Prince fused ‘black soul’ with ‘white rock’: music experts
Prince created a new sound by fusing black American musical styles with white rock, and deeply influenced the current generation of artists, music experts said.
The US music icon was found dead, aged 57, at his studio complex outside his home city of Minneapolis on Thursday.
Philip Priestley, who made a 2008 documentary comparing the careers of Prince and Michael Jackson, said that growing up in Minneapolis forced Prince to create a new sound, as the Minnesota city was simply “not on the map” for black music.
“There was not a great Afro-American community so he grew up listening a lot of radio which was broadcasting other stuff than black soul music and rhythm and blues,” he said.
“He was listening to rock — white rock — which explains in a great extent why he was so unique musically.
“He fused a black American tradition — rhythm and blues, soul, funk, jazz — with white rock.”
Priestley said that while Jackson came through the Motown record label scene, Prince was his own creation.
“He was unique in that sense. He opened a lot of doors for a lot of music that came afterwards because he’s hard to define,” Priestley said.
“He created the pop music that we are listening to today, which is a mixture of a lot of things.”
Usher, D’Angelo, Beyonce Knowles and Lady Gaga are among those who trace their inheritance back to Prince.
“Like David Bowie he meant something to everyone. He was one of those unique stars,” said Dan Stubbs, commissioning editor for Britain’s NME music magazine.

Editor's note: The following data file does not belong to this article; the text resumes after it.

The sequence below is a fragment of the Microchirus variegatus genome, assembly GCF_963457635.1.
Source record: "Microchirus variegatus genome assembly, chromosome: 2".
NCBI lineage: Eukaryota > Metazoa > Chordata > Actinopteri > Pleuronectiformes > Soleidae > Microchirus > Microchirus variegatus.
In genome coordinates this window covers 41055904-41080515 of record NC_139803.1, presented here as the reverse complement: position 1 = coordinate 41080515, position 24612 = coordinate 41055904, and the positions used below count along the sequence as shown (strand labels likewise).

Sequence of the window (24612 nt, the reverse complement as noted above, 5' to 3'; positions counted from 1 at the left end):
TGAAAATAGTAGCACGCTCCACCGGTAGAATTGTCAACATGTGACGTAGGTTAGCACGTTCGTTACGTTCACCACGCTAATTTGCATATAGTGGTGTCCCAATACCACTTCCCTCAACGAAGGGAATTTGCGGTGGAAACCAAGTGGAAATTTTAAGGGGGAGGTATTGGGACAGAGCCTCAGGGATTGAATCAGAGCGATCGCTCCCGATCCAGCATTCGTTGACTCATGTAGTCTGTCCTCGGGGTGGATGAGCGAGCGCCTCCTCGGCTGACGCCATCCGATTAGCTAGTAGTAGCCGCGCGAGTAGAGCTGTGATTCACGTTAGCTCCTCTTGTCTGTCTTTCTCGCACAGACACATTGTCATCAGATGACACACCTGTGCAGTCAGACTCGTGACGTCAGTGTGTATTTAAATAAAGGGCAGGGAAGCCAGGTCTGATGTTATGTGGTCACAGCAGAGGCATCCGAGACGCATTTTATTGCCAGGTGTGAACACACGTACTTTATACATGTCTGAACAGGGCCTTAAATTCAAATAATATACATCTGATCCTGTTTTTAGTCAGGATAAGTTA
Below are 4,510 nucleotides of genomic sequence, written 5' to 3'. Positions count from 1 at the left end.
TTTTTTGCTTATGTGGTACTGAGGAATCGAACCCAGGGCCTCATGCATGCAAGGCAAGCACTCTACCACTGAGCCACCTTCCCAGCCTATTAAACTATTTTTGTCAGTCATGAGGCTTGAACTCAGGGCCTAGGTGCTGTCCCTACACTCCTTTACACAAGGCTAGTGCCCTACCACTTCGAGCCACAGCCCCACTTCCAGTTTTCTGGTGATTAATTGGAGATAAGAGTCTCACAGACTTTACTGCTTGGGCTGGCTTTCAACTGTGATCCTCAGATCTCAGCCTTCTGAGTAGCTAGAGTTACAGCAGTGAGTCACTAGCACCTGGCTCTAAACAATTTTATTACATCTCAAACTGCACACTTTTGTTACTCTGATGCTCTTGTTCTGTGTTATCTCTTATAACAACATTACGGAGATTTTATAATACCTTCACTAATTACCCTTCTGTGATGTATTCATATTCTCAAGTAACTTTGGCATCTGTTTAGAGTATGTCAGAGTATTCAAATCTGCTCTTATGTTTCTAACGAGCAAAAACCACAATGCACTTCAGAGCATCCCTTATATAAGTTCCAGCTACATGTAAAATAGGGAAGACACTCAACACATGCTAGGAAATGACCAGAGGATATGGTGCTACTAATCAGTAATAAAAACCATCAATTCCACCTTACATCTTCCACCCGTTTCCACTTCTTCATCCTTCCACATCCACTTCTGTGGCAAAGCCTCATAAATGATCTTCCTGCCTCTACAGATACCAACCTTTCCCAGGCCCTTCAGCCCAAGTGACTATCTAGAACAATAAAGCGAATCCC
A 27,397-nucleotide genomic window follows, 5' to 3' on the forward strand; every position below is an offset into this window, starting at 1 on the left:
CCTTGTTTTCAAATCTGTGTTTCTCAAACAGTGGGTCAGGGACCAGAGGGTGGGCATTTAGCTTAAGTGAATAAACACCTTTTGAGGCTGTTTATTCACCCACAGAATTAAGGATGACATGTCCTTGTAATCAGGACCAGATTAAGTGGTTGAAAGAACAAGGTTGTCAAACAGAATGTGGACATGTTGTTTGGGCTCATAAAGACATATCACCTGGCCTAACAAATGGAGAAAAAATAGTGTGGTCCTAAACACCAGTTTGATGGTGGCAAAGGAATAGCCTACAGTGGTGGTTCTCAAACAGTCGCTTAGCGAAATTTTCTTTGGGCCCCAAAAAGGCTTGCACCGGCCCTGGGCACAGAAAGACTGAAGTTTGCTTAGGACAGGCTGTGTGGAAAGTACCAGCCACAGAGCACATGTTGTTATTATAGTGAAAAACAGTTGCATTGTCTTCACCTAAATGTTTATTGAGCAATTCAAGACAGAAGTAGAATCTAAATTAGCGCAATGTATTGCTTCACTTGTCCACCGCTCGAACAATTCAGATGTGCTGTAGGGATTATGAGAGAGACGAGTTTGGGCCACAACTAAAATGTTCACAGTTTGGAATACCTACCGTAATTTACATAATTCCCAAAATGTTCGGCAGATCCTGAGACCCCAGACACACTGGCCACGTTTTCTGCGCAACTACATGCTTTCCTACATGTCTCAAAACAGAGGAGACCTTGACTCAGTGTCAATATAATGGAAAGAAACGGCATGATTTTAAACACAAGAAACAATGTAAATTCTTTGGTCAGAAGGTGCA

“With Prince… he not only influenced people, he took people as proteges. He mentored people.
“He was always looking for someone interesting, to make contact with them, invite them to work for him, invite them to Minneapolis.”
He cited the 26-year-old London soul singer Lianne La Havas as an example.
“Until Prince picked up on her, she was hugely under the radar,” said Stubbs.
He also singled out US recording artist Janelle Monae, 30.
“Like him, she’s a polymath,” Stubbs said.
“He picked up on people with a bit of his DNA in them: People who were doing something different.”
Priestley said the emotional reaction to Prince’s death was because he symbolised an era.
“He epitomises a period apart from anything else,” Priestley said.
“You think of the early Sixties, you think of Bob Dylan. The early Eighties, you are either a Prince fan or a Michael Jackson fan.
“He has that stature of being like John Lennon, like Elvis Presley, like Jimi Hendrix.”